Racked is no longer publishing. Thank you to everyone who read our work over the years. The archives will remain available here; for new stories, head over to Vox.com, where our staff is covering consumer culture for The Goods by Vox. You can also see what we’re up to by signing up here.
Tomima Edmark is one savvy businesswoman. Remember the Topsy Tail? Yeah, she invented it. And then she possibly did ladies the world over one better by creating her online lingerie enclave, Her Room, in 2000.
A couple of years ago, Edmark launched her "Know Your Breasts" finder, a survey on Her Room that does just that, asking questions about your "friends," and then, at the end, making suggestions about types of bras that might work best for you. We decided it was high time to catch up with the innovative woman to see what else was happening in her ridiculously brilliant neck of the woods.
So, what's new with Her Room?
Lots! We now have a Wish List feature so women can save their choices or put items they are thinking about aside while they check out. We are also rolling out "My Brands." In the next four weeks this will be live. It allows a customer to select the brands they like, then have "my brands" in our navigation so they will only see those. April is "Get out the vote" for our Annual Undie Awards. This will be our eighth year. We give a 10 percent discount to anyone who votes without exclusions. I have my "Know Your Breasts" Bra finder, which over 350,000 women have now [taken]. We get great feedback on this. And of course we have the Universal Cup Sizing feature for women who are larger than a D cup. It makes finding their size and discovering how much more they have to choose from a real win.
What's the Universal Cup Sizing feature all about?
Manufacturers can call a cup size up to three different letters for the same size. This is because there is a U.K., European and U.S. cup size naming convention. So, a DDD in the U.S. can be called an E or F in other brands. This is crazy-confusing for women above a D cup. So, we make it easy. In our size drop-down, you can find your correct size without having to figure out what convention the vendor is using. In the above example, you are a D3. So, just look for, say 34 (D3), in our drop down, or search on 34D3 on our site and all your options appear, instead of just those that name your cup say a DDD.
Since you launched your Know Your Breasts finder a few years ago what has been the reaction?
Very very positive. We get these long emails from women thanking us for explaining why certain bras don't work and others do. That they are not alone, that they now know what to look for, etc. There is only one consistent complaint that we get. Some women want to go through this finder, and at the end, they want us to give them their perfect bra. This was never my goal. I made this finder to educate women on their breasts. I don't just want to sell them a bra. A smart consumer is a great customer. I now see emails into our call center where women are using the lingo "I have wide-set pendulous breasts." And there is always more than one bra choice for women. I liken it to going through a finder for a life-partner, I serve up the guy that meets all the criteria, and there is a very low probability you want him. This is why I take this one criticism. I would rather educate and help women, than just throw one possible solution at them.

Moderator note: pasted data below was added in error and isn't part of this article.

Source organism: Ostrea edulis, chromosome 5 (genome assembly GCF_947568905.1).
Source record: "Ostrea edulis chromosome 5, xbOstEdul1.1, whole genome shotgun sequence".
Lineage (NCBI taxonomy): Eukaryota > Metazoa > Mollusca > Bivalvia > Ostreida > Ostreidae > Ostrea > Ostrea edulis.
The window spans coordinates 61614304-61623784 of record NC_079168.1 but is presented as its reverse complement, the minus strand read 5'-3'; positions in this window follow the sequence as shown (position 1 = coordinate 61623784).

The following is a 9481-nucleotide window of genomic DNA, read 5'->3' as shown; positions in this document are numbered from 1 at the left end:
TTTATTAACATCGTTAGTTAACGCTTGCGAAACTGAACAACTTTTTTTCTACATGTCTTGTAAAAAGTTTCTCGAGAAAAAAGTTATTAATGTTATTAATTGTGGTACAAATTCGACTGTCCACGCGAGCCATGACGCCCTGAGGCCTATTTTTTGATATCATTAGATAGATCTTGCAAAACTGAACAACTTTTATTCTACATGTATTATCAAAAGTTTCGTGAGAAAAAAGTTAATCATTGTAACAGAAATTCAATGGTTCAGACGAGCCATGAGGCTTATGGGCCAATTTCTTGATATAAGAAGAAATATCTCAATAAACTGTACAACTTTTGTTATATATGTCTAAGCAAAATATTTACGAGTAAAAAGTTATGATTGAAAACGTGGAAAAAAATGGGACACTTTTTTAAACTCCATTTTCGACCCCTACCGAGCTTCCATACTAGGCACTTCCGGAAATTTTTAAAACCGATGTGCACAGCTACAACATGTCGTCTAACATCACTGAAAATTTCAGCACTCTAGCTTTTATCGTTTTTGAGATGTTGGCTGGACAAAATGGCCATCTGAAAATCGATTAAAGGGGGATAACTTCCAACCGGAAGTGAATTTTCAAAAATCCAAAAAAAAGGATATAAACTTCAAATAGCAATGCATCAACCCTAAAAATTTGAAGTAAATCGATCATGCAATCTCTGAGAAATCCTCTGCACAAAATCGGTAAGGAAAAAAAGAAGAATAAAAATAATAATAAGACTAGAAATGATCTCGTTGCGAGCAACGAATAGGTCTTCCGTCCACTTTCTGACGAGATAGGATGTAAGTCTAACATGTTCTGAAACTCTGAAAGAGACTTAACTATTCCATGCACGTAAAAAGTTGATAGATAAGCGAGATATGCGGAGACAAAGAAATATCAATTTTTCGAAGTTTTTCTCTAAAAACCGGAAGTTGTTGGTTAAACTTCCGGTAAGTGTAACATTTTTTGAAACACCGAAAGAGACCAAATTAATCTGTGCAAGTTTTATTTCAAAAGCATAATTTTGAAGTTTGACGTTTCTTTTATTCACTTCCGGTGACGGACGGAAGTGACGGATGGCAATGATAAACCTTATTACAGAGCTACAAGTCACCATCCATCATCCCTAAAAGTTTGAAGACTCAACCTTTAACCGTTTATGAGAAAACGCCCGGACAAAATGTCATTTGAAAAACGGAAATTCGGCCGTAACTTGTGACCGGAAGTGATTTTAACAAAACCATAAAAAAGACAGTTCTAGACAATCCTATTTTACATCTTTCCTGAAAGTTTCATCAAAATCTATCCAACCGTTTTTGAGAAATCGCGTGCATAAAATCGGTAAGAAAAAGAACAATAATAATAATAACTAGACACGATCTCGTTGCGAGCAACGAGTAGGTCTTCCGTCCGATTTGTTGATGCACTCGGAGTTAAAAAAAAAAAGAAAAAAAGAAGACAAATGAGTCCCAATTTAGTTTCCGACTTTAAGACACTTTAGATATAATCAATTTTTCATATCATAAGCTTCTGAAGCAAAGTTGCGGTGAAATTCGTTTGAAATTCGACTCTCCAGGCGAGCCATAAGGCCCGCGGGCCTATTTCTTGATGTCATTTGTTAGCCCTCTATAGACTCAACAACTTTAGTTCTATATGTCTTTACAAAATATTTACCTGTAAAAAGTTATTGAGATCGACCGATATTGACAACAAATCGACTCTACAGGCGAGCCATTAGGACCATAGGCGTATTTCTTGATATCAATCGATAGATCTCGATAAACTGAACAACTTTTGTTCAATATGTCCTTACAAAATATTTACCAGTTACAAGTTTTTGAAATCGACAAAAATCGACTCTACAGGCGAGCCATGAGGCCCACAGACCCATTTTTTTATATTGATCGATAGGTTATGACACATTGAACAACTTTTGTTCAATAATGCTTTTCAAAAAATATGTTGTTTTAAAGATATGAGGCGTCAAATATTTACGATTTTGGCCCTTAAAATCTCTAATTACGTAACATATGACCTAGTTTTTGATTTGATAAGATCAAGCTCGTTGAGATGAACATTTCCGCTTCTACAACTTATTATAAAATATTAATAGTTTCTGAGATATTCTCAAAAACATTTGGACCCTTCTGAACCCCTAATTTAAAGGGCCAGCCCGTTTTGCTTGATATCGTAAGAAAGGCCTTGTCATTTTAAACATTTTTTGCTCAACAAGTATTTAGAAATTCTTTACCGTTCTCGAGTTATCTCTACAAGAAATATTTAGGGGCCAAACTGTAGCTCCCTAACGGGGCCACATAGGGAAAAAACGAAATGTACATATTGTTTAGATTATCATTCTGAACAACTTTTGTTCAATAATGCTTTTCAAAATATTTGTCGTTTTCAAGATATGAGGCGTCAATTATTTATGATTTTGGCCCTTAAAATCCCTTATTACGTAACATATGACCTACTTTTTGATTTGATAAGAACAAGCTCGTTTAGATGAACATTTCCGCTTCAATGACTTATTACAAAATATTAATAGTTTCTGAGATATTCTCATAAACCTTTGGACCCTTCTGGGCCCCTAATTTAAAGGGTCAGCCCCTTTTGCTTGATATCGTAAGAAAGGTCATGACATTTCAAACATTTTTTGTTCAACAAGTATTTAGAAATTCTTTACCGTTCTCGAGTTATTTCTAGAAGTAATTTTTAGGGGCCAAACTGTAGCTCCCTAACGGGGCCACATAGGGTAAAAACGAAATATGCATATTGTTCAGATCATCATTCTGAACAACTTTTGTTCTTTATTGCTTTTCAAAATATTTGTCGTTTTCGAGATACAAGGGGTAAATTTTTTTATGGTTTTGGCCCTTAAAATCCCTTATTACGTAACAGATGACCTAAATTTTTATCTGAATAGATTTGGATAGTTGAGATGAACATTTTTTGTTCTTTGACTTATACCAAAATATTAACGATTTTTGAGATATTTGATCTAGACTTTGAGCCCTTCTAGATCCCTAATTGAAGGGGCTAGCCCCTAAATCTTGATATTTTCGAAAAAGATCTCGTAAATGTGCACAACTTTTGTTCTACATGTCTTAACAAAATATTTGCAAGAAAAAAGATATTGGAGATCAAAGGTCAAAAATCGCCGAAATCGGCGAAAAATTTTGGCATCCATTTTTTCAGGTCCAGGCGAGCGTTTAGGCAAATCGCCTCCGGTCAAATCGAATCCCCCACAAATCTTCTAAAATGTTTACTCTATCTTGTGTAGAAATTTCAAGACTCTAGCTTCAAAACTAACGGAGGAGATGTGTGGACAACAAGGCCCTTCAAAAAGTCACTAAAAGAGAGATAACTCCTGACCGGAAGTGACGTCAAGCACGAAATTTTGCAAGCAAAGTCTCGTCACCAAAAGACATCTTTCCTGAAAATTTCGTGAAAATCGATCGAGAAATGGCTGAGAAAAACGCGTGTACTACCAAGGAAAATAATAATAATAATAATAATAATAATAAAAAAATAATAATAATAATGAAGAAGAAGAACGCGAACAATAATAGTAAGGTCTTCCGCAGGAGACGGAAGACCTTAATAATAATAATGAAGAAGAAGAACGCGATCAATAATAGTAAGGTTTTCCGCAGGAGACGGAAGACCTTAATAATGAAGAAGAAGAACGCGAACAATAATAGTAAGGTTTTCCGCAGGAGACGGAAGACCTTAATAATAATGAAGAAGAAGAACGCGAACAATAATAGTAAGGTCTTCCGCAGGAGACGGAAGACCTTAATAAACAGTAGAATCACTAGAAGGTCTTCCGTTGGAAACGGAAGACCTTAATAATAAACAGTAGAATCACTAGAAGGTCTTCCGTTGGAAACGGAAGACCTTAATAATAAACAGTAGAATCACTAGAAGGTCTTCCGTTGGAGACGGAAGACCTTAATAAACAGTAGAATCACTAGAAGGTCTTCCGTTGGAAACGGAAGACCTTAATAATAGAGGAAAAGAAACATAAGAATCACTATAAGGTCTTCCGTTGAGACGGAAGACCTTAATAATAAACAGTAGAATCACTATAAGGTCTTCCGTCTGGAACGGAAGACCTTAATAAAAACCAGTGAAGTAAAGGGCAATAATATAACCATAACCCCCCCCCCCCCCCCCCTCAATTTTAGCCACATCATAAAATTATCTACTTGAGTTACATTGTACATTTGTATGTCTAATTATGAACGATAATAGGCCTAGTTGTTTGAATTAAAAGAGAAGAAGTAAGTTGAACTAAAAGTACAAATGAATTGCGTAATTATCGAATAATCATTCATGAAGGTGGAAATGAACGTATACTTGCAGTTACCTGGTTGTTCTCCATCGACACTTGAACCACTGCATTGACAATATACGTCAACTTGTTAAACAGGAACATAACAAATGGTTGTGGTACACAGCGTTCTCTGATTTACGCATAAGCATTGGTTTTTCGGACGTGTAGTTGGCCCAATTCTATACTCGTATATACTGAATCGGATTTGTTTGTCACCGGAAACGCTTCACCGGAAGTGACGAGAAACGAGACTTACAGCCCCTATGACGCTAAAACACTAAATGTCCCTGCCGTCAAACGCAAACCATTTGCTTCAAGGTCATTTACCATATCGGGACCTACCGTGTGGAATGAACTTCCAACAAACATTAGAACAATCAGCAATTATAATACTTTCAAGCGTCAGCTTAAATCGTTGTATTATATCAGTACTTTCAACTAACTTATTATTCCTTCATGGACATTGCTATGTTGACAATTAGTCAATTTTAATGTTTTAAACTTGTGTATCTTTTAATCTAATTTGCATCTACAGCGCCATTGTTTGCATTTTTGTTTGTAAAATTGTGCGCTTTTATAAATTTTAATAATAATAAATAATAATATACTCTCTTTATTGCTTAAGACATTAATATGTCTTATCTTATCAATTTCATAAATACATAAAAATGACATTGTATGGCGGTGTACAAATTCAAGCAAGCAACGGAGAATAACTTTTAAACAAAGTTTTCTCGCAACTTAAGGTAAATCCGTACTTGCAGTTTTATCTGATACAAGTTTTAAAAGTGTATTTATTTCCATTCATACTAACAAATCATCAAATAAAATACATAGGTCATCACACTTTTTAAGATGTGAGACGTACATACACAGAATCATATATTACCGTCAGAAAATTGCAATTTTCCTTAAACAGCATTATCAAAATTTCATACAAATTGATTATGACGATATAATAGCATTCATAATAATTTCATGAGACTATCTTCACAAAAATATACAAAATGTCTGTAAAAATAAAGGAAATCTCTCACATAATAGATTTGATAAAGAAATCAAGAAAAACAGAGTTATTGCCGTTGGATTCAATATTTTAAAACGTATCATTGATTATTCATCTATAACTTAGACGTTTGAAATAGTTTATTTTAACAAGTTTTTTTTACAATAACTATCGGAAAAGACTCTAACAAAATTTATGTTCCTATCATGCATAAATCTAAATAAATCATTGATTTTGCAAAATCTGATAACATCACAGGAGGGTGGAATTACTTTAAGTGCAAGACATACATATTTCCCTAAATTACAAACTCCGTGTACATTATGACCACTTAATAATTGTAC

Any new surveys, charts, etc. that you will be introducing?
Yes. Over the last five years, I have had hundreds of women come in for bra fittings. We have meticulously photographed all of them in their correct size as well as their wrong size. I now have this great database of women in the same bras but the wrong sizes. I plan to turn this into another feature on the site. You look at a group of women in say a 34D bra. Most are in the wrong size, but some are in the right size. You can then click on the images and we tell you if the size is correct or wrong. If wrong, we tell you why, and show you the same woman but this time in the correct size. I'm hoping this will not only be fun, but also help women find their correct size too. At the very least, a woman wearing a 34D bra can now see what a woman who is truly a 34D looks like. If she is much bigger-breasted, she will know to look at larger-cup sized women in this finder till she sees a woman more her size. My hope is to have this feature complete by May.
It seems like the market it getting more crowded with companies that do what you do. How do you stay competitive?
I agree it is kind of a commodity business. So, I compete in traditional ways—customer service, great delivery, value pricing. But then I do things that others don't do. [For example,] our descriptions are hands-down the best on the Internet. Our images are too. And, our bra-fitting help and advice exceeds everyone.
Do styles in bras trend at all? If so, what are some popular things that you see people order come spring/summer?
Yes and no. It's hard to innovate in styles. It's more about the fabrics getting better. So, plunge bras are growing, bras that address back fat and bulges. There is a recent push to address the "armpit bulge" but really this can be solved many times by just going up a cup size, or putting your bra on correctly thus moving your breast tissue into the cups more. Breathable fabrics and foam in the cups are also a big trend.
Any bras that you would recommend for Dallas ladies who have to endure 100-degree weather?
Yes. A breathable bra. They don't need to be cotton. There are great fabrics and foams that breathe, particularly spacer foam.
Is that what's new in bra technology?
Yes, spacer foam, breathable fabrics, soft microfiber fabrics and stretch lace.
Finally, what's your take on the bralette?
It's comfortable works for women with a breast size D or smaller. I would not recommend it for everyday wear.